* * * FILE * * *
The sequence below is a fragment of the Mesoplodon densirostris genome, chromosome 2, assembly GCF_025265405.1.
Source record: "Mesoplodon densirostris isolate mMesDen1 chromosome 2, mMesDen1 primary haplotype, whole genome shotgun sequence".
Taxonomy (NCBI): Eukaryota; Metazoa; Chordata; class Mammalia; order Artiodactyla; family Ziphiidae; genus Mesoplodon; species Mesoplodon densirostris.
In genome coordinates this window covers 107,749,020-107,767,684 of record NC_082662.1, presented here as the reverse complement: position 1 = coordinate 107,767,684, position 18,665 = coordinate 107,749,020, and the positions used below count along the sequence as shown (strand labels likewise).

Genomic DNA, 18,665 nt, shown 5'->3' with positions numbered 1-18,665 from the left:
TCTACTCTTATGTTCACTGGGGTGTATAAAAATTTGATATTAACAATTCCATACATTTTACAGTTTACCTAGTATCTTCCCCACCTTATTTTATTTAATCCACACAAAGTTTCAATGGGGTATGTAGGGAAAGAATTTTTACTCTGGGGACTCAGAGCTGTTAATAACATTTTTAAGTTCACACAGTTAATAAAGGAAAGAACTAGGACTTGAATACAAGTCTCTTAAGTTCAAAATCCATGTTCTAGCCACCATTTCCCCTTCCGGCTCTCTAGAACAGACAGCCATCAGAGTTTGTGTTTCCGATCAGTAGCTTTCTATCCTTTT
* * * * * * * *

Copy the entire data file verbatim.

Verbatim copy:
The sequence below is a fragment of the Mesoplodon densirostris genome, chromosome 2, assembly GCF_025265405.1.
Source record: "Mesoplodon densirostris isolate mMesDen1 chromosome 2, mMesDen1 primary haplotype, whole genome shotgun sequence".
Taxonomy (NCBI): Eukaryota; Metazoa; Chordata; class Mammalia; order Artiodactyla; family Ziphiidae; genus Mesoplodon; species Mesoplodon densirostris.
In genome coordinates this window covers 107,749,020-107,767,684 of record NC_082662.1, presented here as the reverse complement: position 1 = coordinate 107,767,684, position 18,665 = coordinate 107,749,020, and the positions used below count along the sequence as shown (strand labels likewise).

Genomic DNA, 18,665 nt, shown 5'->3' with positions numbered 1-18,665 from the left:
TCTACTCTTATGTTCACTGGGGTGTATAAAAATTTGATATTAACAATTCCATACATTTTACAGTTTACCTAGTATCTTCCCCACCTTATTTTATTTAATCCACACAAAGTTTCAATGGGGTATGTAGGGAAAGAATTTTTACTCTGGGGACTCAGAGCTGTTAATAACATTTTTAAGTTCACACAGTTAATAAAGGAAAGAACTAGGACTTGAATACAAGTCTCTTAAGTTCAAAATCCATGTTCTAGCCACCATTTCCCCTTCCGGCTCTCTAGAACAGACAGCCATCAGAGTTTGTGTTTCCGATCAGTAGCTTTCTATCCTTTT